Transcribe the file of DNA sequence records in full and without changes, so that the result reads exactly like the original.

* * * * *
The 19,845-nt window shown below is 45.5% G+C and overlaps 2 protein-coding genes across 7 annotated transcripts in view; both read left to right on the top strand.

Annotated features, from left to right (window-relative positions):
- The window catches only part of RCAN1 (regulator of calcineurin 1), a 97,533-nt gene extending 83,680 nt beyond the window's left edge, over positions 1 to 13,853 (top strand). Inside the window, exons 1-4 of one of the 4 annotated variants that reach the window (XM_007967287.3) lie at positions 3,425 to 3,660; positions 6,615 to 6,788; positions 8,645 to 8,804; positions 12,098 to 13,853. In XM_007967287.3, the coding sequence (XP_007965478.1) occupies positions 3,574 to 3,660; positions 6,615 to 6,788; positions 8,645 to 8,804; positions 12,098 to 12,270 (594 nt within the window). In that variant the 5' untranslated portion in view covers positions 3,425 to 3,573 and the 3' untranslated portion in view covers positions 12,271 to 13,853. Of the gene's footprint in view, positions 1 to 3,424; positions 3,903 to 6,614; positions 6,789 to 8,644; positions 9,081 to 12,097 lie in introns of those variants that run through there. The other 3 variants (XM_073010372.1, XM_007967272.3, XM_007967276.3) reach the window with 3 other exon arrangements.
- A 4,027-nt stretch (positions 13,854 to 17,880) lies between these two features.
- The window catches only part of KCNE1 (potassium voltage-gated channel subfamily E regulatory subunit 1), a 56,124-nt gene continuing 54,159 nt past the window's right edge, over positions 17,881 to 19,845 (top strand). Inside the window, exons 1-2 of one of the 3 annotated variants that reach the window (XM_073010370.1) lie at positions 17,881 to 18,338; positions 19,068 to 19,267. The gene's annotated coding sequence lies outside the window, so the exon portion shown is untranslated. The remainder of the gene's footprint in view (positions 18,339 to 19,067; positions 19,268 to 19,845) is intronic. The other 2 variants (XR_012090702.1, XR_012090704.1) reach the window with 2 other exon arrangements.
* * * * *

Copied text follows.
The 19,845-nt window shown below is 45.5% G+C and overlaps 2 protein-coding genes across 7 annotated transcripts in view; both read left to right on the top strand.

Annotated features, from left to right (window-relative positions):
- The window catches only part of RCAN1 (regulator of calcineurin 1), a 97,533-nt gene extending 83,680 nt beyond the window's left edge, over positions 1 to 13,853 (top strand). Inside the window, exons 1-4 of one of the 4 annotated variants that reach the window (XM_007967287.3) lie at positions 3,425 to 3,660; positions 6,615 to 6,788; positions 8,645 to 8,804; positions 12,098 to 13,853. In XM_007967287.3, the coding sequence (XP_007965478.1) occupies positions 3,574 to 3,660; positions 6,615 to 6,788; positions 8,645 to 8,804; positions 12,098 to 12,270 (594 nt within the window). In that variant the 5' untranslated portion in view covers positions 3,425 to 3,573 and the 3' untranslated portion in view covers positions 12,271 to 13,853. Of the gene's footprint in view, positions 1 to 3,424; positions 3,903 to 6,614; positions 6,789 to 8,644; positions 9,081 to 12,097 lie in introns of those variants that run through there. The other 3 variants (XM_073010372.1, XM_007967272.3, XM_007967276.3) reach the window with 3 other exon arrangements.
- A 4,027-nt stretch (positions 13,854 to 17,880) lies between these two features.
- The window catches only part of KCNE1 (potassium voltage-gated channel subfamily E regulatory subunit 1), a 56,124-nt gene continuing 54,159 nt past the window's right edge, over positions 17,881 to 19,845 (top strand). Inside the window, exons 1-2 of one of the 3 annotated variants that reach the window (XM_073010370.1) lie at positions 17,881 to 18,338; positions 19,068 to 19,267. The gene's annotated coding sequence lies outside the window, so the exon portion shown is untranslated. The remainder of the gene's footprint in view (positions 18,339 to 19,067; positions 19,268 to 19,845) is intronic. The other 2 variants (XR_012090702.1, XR_012090704.1) reach the window with 2 other exon arrangements.